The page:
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Tony Grist

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Beginning Hard Times [Jan. 5th, 2010|11:15 am]
Tony Grist
Hard Times reads like it was hard work- for Dickens I mean. Its opening doesn't flow.  It's laboured, contrived, more than usually intent on making a point. There's a whiff of the tract about it. The fact that Dickens is off his native heath- in a part of the world he doesn't know well-  is part of the problem. Coketown is a stage set- an agglomeration of hastily constructed theatrical flats. His characters walk through it and we see and experience very little. It's not at all like Dickens' London- which he so intensely loved and detested.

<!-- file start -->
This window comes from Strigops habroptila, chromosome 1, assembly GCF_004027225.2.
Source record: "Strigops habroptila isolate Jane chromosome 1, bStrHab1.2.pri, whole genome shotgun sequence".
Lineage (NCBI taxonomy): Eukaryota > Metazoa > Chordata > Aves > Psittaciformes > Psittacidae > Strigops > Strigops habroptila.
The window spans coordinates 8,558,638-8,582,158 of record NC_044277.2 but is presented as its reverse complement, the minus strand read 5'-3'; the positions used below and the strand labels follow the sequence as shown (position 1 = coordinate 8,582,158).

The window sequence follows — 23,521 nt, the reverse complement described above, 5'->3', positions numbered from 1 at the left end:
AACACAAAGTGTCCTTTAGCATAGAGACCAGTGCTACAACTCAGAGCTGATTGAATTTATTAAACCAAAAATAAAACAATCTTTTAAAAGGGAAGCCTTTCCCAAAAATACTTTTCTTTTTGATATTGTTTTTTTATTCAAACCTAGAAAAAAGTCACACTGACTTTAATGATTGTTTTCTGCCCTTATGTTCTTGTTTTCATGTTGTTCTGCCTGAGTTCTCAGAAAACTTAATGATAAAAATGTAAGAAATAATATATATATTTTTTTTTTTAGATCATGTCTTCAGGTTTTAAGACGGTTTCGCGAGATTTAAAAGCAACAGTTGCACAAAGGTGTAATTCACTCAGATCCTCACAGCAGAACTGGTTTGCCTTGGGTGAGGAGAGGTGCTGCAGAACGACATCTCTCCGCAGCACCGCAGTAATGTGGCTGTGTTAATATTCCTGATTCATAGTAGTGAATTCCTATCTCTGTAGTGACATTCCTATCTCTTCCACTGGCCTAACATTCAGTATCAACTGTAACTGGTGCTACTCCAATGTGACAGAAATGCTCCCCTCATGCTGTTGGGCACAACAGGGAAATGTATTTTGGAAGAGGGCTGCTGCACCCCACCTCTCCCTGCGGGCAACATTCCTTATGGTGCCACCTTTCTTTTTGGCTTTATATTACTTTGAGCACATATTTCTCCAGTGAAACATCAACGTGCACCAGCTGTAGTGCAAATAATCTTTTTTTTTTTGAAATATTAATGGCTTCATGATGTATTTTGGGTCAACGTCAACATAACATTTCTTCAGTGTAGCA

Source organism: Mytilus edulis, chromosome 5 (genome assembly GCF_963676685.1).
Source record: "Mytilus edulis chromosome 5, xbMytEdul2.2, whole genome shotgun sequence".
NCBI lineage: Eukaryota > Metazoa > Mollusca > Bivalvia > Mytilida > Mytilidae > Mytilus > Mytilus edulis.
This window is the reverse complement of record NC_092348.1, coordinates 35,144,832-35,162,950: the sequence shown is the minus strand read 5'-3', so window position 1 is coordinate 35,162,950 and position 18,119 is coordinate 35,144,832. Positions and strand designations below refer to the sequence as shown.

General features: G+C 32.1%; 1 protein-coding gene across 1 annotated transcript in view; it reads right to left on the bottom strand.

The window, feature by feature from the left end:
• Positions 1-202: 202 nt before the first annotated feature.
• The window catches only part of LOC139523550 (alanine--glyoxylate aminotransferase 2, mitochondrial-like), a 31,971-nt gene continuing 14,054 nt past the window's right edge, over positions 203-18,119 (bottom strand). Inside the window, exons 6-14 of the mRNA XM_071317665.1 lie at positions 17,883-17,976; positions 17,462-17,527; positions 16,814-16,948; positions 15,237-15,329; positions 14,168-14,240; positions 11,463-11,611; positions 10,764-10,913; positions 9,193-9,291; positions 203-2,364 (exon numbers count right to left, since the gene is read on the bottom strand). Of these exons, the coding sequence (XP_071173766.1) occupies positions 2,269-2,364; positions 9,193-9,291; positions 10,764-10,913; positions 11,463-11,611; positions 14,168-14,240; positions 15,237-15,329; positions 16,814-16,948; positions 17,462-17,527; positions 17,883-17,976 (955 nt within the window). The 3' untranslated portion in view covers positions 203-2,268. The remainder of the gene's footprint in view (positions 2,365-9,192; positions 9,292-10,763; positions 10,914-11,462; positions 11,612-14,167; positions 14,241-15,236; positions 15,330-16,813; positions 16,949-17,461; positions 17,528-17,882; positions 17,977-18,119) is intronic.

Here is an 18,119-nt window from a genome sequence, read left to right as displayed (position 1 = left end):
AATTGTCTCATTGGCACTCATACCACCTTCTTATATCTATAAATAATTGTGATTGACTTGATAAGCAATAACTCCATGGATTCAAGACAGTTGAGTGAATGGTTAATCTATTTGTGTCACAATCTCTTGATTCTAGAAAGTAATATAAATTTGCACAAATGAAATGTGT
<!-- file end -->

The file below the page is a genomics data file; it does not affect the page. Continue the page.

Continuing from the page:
Tom Gradgrind is a hard man- with a hard, utilitarian philosophy- but he adopts a little travelling girl on a whim, going clean against everything we've been told about him- and the little travelling girl- who had a perfectly secure future among her own kind-  accepts without demur. All this counter-intuitive stuff happens simply to set up the plot and the moral.  Dickens novels often end in grindingly implausible contrivance, but I can't think of another one that begins that way.

Still, this is Dickens- and he's brilliant. The people, when they're not behaving out of character, are delicious.  Remember Monty Python's Four Yorkshiremen- with their increasingly lurid tales of childhood deprivation? Well, they learned everything they ever knew from Josiah Bounderby of Coketown, sir!